Diego is a sweet puppy who learns very quickly. He adores Jerry and follows him everywhere. He gets along (pretty) well with the cats. Bienvenidos a nosotras casa, Diego.

Friday, February 27, 2009

Discovering the diversity and beauty of Mexico

From the top: (1) My handsome caballero in the doorway at Starbucks in San Miguel de Allende - in a 300-year-old building! I defy you to find a more beautiful Starbucks. (2) the monument to Father Miguel Hidalgo in Dolores Hidalgo; (3) The MUMMY MUSEUM in Guanajuato; and (4) the beautiful homes on the hills of Guanajuato.

Despite our best intentions, we have not traveled much within Mexico, mostly because we quickly acquired so many pets to care for! Now that we are down to three cats, we found a friend who would house-sit for us, and took off on a bus tour to the central highlands of Mexico - a trip with our friends Harold and Sue (and 28 Canadians!) to Guanajuato, Dolores Hidalgo and San Miguel de Allende. We discovered a very different and enchanting Mexico.

Our first stop was Guanajuato, high (6500 feet) in the arid hills of Central Mexico. A UNESCO World Heritage site, Guanajuato means "hill of frogs" in the language of the indigenous people there, and is considered by many to be the most beautiful city in Mexico. It is a colonial town, settled in the 1500s because of rich gold and silver deposits. It is a sister city to Ashland, Oregon, my home town!

The city is built on rock, and was originally built over two rivers, which flowed through tunnels underneath the city. However, after years of raising buildings to accommodate repeated flooding, in the mid-twentieth century, engineers built a dam and redirected the river into underground caverns. The tunnels were lit and paved with cobblestones for automobile traffic, and this amazing underground road network carries the majority of cars driving through the city today. It is one of the most notable features of the city.

While it is famous for many things, especially the site of the first revolutionary battle, most people who knew we went to Guanajuato asked us if we saw the Museo de la Momies, or mummy museum. A bizarre place - these mummies are here because their families failed to pay their burial taxes and they were disinterred. A few were added as recently as 1984! Some are wearing tennis shoes!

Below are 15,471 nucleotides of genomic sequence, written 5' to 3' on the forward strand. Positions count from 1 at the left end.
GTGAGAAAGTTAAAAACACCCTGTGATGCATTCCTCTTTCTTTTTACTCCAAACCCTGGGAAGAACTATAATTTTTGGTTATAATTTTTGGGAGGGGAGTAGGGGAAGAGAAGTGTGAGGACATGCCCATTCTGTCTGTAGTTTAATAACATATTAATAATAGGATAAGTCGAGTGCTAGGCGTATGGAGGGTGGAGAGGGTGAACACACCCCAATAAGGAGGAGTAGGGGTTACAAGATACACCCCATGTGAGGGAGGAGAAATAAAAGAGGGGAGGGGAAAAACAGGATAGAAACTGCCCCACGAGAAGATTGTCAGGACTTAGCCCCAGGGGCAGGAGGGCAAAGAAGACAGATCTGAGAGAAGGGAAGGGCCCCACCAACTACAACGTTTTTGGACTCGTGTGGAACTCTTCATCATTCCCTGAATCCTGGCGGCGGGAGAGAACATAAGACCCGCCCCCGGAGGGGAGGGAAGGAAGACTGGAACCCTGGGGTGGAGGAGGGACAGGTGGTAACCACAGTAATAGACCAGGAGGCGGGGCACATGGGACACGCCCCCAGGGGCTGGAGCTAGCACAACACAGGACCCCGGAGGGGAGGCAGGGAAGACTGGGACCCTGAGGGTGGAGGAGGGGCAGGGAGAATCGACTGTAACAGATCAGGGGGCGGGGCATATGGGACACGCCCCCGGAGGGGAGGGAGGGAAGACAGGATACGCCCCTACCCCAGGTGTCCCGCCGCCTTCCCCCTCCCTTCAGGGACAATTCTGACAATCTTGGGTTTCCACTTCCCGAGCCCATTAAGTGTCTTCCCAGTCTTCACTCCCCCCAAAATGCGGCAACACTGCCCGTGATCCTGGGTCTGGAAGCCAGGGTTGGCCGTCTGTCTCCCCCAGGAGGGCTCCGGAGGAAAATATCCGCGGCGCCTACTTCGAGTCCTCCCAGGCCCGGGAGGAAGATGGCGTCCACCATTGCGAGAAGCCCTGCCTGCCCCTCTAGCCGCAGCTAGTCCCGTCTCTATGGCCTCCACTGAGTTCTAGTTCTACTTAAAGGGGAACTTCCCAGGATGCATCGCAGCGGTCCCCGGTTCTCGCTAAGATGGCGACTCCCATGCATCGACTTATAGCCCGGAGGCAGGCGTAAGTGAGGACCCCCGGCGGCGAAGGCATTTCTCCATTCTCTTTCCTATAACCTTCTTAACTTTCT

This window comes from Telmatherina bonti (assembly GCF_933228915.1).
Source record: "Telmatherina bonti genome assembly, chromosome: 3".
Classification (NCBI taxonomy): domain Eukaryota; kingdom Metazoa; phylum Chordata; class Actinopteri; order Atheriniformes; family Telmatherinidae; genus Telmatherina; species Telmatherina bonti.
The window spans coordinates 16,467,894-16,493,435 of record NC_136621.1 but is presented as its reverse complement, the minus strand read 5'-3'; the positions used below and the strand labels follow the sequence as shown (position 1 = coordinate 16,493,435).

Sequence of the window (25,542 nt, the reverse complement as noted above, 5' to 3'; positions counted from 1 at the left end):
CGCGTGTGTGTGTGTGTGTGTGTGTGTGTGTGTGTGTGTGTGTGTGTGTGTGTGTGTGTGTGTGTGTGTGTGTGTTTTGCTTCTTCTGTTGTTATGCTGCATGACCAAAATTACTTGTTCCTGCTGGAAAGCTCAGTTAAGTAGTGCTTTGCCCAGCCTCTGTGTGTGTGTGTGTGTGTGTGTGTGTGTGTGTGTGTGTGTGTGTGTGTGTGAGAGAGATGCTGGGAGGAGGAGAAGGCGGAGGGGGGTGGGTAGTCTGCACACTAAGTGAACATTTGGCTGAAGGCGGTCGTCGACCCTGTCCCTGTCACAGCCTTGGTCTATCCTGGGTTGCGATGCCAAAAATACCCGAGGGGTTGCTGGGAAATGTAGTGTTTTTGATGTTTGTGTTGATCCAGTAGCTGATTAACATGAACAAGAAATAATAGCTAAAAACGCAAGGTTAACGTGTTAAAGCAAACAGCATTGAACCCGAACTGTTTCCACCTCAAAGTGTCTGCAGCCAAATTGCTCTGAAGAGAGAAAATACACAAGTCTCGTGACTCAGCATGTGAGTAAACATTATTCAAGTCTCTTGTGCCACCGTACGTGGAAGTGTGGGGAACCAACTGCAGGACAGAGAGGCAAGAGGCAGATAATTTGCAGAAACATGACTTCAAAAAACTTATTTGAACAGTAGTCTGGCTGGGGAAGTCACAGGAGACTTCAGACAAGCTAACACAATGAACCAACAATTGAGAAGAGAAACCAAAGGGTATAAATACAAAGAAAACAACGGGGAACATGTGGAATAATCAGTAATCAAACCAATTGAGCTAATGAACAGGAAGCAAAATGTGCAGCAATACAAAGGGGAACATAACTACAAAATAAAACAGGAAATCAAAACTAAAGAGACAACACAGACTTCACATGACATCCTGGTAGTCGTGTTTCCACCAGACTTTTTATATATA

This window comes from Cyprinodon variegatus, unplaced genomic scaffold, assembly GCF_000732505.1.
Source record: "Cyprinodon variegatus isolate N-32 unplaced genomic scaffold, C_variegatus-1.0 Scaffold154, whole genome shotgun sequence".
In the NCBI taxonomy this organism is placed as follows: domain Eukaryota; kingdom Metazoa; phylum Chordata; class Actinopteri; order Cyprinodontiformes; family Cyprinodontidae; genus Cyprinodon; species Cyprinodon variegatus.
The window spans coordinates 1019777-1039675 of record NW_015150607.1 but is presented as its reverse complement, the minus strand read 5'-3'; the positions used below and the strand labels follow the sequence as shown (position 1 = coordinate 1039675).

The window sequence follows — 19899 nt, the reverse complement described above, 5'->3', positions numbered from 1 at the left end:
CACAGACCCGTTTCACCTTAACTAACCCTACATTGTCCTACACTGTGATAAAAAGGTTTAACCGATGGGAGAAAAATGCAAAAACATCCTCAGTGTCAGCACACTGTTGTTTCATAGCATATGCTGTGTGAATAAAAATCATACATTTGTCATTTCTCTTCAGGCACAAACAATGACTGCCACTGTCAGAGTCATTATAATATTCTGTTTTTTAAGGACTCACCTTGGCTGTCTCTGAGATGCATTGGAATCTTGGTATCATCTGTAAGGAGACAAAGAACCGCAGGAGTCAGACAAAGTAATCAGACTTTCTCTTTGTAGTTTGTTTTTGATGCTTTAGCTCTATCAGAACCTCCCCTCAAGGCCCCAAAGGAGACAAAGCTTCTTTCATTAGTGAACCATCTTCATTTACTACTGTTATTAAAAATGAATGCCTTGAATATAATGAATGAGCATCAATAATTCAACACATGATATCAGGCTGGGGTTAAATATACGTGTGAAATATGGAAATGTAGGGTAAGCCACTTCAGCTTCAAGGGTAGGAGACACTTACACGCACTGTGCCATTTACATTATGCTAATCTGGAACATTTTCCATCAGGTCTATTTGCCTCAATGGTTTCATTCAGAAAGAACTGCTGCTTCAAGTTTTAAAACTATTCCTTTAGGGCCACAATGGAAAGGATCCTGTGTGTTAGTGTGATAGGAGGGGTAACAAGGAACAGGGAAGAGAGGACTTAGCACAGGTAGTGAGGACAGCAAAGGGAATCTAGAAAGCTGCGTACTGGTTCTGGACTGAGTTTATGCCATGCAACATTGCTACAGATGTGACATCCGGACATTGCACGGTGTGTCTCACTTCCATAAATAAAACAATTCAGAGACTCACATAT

From Guanajuato, we traveled to Dolores Hidalgo, about an hour's drive. This is the true birthplace of the Mexican revolution, where Father Miguel Hidalgo made the first cry for freedom (el grito - a practice which is now repeated at midnight every September 17 in every town in Mexico by the town's mayor). Dolores Hidalgo is also famous for ice cream, colonial architecture and talavera pottery. We had only a few hours here, and it is a place we yearn to return to for a longer stay.

Just 15 minutes away from San Miguel de Allende, we stopped at the Sanctuary of Atotonilco, another UNESCO World Heritage site. This extraordinary spot has been a place of pilgrimage since colonial times. The church was built between 1746 and 1810. The walls and domed ceilings of the church are filled with 18th Century murals depicting the life of Christ, which are in the process of being restored, a process that has already taken 12 years. Many milagros (miracles) are attributed to this beautiful place, which is a treasure often missed by tourists.

We then proceeded to San Miguel de Allende, another breathtaking colonial city. Following WWII, a core of US veterans settled in San Miguel to attend the art school there, and it has been attracting "gringos" ever since. About a tenth of its 95,000 inhabitatants are foreigners, which makes for a rich cultural mix. The town is full of winding streets and tiny shops and restaurants, begging you to explore them. The colonial architecture feels just like Europe, and the climate (unlike Bucerias) is cool and dry.

We are already planning additional trips to this magical part of Mexico...and considering how we might stay in San Miguel or Guanajuato during the hottest summer months....

Saturday, January 17, 2009


OK folks, time for some GOOD news. On my birthday (January 15) a little miracle (milagra) came into our lives. Some friends found a tiny starving kitten in the middle of one of the busiest streets in town. They knew we needed some new pets in our lives and called us...we went right over and brought her home with us. She is very small and malnourished, but full of spunk and affection. She loves to snuggle and purrs like a little motorboat. Just what the doctor ordered. Isn't she pretty?